Author: Lt Col Mick Moran, C Eng. FIFE, aeronautical engineer and quality assurance manager, Defence Forces of Ireland Air Corps
For nearly a century, the Irish Air Corps has been serving the Irish State. Whether rescuing an Irish citizen from war-torn Libya or extinguishing large gorse fires in Donegal, the Air Corps fleet has always remained ready to defend, protect and support the citizens of Ireland.
The mission statement of the Irish Air Corps is “to deliver the airpower contribution to the military defence of the security of the State and to fulfil all roles assigned by Government, through the deployment of a modern, well-motivated and effective air corps”.
This was ably demonstrated when the Air Corps co-ordinated a complex air defence network over Ireland during the first official visit of HRM Queen Elizabeth II and US president Barack Obama in 2011. For almost two weeks, Casement Aerodrome became a nucleus for this enormous security operation and, over the space of ten days, the whole Air Corps fleet took part in the operation.
Aircraft provided combat air patrols and ceremonial flights; while others took on the role of airborne command-and-control platforms, as well as providing military transport for the operation. Helicopters provided army support, VIP transport, military transport and an air ambulance capability, while fixed-wing aircraft conducted visual air patrols and other aircraft were on constant standby for VIP transport.
The operation’s success required detailed planning and liaison with several agencies such as the Irish Aviation Authority (IAA), Garda Síochána and civil air-traffic control, as well as developing a complicated communications network, airspace management and rules of engagement for the combat air patrols.
The Air Corps has always taken pride in answering its primary role of defence of the State, including supporting Irish troops at home and in United Nation missions or evacuating Irish citizens from war-torn areas of the world. However it is equally proud of all of its other assigned Government tasks that make it an essential support service to the Irish people.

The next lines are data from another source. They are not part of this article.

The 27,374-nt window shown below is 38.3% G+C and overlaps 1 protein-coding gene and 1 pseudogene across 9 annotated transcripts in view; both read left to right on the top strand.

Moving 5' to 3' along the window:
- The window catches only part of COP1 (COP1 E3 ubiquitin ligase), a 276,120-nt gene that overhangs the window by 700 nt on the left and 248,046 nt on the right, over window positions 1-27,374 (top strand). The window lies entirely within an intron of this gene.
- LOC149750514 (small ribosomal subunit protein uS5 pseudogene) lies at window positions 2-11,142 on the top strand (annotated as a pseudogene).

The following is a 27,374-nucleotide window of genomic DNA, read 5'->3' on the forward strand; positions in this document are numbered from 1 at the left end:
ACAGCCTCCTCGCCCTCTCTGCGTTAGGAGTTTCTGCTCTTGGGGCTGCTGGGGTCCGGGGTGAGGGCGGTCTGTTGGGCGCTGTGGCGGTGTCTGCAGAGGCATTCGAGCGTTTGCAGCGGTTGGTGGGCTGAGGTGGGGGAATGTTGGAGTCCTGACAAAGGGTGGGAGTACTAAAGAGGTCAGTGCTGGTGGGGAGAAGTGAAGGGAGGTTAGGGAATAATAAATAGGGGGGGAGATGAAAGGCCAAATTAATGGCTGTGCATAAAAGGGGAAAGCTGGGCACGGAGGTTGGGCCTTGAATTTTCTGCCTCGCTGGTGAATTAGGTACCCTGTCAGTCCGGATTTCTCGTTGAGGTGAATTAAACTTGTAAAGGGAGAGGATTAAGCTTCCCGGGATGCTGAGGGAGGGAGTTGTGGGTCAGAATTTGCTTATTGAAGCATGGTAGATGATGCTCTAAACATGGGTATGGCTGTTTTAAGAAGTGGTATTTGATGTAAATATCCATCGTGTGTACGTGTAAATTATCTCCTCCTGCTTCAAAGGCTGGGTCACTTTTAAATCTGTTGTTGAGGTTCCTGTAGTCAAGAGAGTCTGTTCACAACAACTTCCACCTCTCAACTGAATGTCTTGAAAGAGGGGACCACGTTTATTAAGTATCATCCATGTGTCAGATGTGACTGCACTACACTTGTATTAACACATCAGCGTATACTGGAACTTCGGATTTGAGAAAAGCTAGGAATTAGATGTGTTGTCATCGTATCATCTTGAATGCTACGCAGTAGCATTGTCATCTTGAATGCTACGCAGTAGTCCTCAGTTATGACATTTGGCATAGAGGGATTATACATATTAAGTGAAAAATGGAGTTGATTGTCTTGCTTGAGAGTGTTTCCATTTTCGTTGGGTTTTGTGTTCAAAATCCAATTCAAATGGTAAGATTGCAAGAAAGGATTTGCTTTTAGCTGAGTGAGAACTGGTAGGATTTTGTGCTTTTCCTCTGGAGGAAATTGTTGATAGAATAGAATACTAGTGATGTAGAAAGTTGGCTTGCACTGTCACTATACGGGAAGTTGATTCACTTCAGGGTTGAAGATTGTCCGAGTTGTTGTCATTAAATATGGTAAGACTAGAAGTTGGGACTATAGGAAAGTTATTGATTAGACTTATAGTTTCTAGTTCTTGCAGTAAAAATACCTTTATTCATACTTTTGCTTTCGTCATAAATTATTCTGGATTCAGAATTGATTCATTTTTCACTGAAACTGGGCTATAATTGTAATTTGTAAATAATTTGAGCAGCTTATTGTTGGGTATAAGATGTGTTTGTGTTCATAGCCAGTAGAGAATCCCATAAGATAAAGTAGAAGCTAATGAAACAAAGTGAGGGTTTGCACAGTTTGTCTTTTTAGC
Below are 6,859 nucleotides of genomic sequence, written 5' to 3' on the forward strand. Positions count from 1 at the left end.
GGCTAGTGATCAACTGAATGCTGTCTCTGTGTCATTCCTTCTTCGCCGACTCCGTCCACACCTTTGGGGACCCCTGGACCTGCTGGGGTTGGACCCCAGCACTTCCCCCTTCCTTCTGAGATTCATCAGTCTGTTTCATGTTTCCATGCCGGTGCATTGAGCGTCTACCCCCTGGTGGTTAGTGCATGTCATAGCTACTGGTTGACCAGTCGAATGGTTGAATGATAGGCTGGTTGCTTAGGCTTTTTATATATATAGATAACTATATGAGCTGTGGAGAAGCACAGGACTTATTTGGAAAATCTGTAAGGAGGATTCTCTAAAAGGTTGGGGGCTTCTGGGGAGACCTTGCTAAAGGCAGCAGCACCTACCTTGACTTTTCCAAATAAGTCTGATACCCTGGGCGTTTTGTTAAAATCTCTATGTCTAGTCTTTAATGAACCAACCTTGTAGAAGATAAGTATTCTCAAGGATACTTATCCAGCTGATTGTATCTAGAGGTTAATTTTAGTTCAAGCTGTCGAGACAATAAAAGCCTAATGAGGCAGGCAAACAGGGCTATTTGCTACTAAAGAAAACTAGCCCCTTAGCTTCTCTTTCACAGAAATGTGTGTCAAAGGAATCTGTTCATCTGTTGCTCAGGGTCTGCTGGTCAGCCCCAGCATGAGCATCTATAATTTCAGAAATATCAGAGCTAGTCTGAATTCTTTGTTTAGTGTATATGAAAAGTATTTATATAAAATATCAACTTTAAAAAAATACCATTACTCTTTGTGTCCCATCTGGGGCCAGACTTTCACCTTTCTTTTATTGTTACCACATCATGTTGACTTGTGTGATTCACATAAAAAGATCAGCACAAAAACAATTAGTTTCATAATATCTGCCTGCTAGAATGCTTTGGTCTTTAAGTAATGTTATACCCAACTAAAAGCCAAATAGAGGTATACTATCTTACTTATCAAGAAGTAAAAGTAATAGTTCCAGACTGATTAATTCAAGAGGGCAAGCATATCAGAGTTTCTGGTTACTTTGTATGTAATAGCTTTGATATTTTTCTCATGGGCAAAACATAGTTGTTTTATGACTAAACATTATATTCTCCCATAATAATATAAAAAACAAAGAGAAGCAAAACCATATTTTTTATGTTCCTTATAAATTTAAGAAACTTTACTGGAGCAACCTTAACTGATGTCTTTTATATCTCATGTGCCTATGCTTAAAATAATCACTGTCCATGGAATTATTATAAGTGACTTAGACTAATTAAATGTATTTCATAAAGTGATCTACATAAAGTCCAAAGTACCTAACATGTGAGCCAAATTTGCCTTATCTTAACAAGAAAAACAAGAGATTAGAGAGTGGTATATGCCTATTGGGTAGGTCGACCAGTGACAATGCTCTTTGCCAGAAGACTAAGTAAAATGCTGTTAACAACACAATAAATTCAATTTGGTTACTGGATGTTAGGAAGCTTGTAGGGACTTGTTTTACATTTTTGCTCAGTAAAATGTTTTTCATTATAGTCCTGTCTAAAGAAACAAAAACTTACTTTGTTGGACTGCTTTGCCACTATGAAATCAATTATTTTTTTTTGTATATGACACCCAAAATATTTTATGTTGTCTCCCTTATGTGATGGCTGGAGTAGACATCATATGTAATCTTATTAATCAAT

[caption id="attachment_8117" align="alignright" width="1024"] Air Corps Eagle Section[/caption]
At a recent charity event to raise awareness for organ donation, hosted by the Air Corps, transplant surgeon Mr David Hickey, director of transplantation in Ireland, stated that without the support of the Air Corps, transplantation in Ireland – both literally and metaphorically – would never have got off the ground
“From the start of our programme, the Air Corps, through its professionalism, expertise and availability, has been an integral part of the success of the transplant programmes in Ireland," he added. The military aircraft used for these roles were not purchased to support transplantation, however. This role developed in support of a requirement for a fast, reliable and flexible transport system.
Another example of this innovation and flexibility can be seen in the operation of the Air Corps Maritime Patrol aircraft. The Air Corps operate two Airbus Military CASA CN235, which are maritime patrol aircraft. These fixed-wing aircraft are equipped with an extensive suite of radar and camera surveillance systems managed by an on-board computer. This surveillance system was required to be extensively upgraded when Ireland’s responsibility for its maritime waters was significantly expanded.
This upgrade was designed by Air Corps engineers, pilots and technicians and allowed Ireland to protect and exploit the largest maritime area in Europe. It offered the key platform upon which the Government could develop ‘Harnessing Our Ocean Wealth’, an ambitious plan to double the economic output from the maritime sector by 2030.
WIDE VARIETY OF ROLES
[caption id="attachment_8119" align="alignright" width="1024"] Skellig Michael operation (December 2012)[/caption]
As well as directly supporting this critical economic activity, these Air Corps aircraft, due to their size, are also used for a number of additional roles. After completing a six-hour patrol over the sea, these aircraft can be tasked with: